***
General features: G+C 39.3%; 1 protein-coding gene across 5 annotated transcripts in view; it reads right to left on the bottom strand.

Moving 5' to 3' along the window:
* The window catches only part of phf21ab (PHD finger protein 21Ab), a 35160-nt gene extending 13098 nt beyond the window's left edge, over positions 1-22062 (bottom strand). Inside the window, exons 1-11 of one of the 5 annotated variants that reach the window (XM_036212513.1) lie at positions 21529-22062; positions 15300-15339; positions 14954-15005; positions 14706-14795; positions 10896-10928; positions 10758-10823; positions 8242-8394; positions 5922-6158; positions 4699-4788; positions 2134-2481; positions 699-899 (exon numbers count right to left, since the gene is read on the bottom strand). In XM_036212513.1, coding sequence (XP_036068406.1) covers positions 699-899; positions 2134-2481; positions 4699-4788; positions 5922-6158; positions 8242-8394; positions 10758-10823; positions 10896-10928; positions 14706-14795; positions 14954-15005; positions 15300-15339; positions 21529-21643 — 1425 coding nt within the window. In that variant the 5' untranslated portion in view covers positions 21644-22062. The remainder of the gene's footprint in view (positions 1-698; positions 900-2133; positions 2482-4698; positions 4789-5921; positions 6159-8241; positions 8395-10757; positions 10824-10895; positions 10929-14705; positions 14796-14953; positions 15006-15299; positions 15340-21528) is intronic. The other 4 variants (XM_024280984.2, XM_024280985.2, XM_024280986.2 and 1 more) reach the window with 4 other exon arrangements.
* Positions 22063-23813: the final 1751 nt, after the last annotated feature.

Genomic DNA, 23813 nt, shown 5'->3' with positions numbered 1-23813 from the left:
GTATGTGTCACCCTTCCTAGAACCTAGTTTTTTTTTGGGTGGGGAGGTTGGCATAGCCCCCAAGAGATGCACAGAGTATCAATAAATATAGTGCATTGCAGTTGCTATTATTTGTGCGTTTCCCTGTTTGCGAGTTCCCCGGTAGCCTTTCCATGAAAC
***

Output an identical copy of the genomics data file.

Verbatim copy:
General features: G+C 39.3%; 1 protein-coding gene across 5 annotated transcripts in view; it reads right to left on the bottom strand.

Moving 5' to 3' along the window:
* The window catches only part of phf21ab (PHD finger protein 21Ab), a 35160-nt gene extending 13098 nt beyond the window's left edge, over positions 1-22062 (bottom strand). Inside the window, exons 1-11 of one of the 5 annotated variants that reach the window (XM_036212513.1) lie at positions 21529-22062; positions 15300-15339; positions 14954-15005; positions 14706-14795; positions 10896-10928; positions 10758-10823; positions 8242-8394; positions 5922-6158; positions 4699-4788; positions 2134-2481; positions 699-899 (exon numbers count right to left, since the gene is read on the bottom strand). In XM_036212513.1, coding sequence (XP_036068406.1) covers positions 699-899; positions 2134-2481; positions 4699-4788; positions 5922-6158; positions 8242-8394; positions 10758-10823; positions 10896-10928; positions 14706-14795; positions 14954-15005; positions 15300-15339; positions 21529-21643 — 1425 coding nt within the window. In that variant the 5' untranslated portion in view covers positions 21644-22062. The remainder of the gene's footprint in view (positions 1-698; positions 900-2133; positions 2482-4698; positions 4789-5921; positions 6159-8241; positions 8395-10757; positions 10824-10895; positions 10929-14705; positions 14796-14953; positions 15006-15299; positions 15340-21528) is intronic. The other 4 variants (XM_024280984.2, XM_024280985.2, XM_024280986.2 and 1 more) reach the window with 4 other exon arrangements.
* Positions 22063-23813: the final 1751 nt, after the last annotated feature.

Genomic DNA, 23813 nt, shown 5'->3' with positions numbered 1-23813 from the left:
GTATGTGTCACCCTTCCTAGAACCTAGTTTTTTTTTGGGTGGGGAGGTTGGCATAGCCCCCAAGAGATGCACAGAGTATCAATAAATATAGTGCATTGCAGTTGCTATTATTTGTGCGTTTCCCTGTTTGCGAGTTCCCCGGTAGCCTTTCCATGAAAC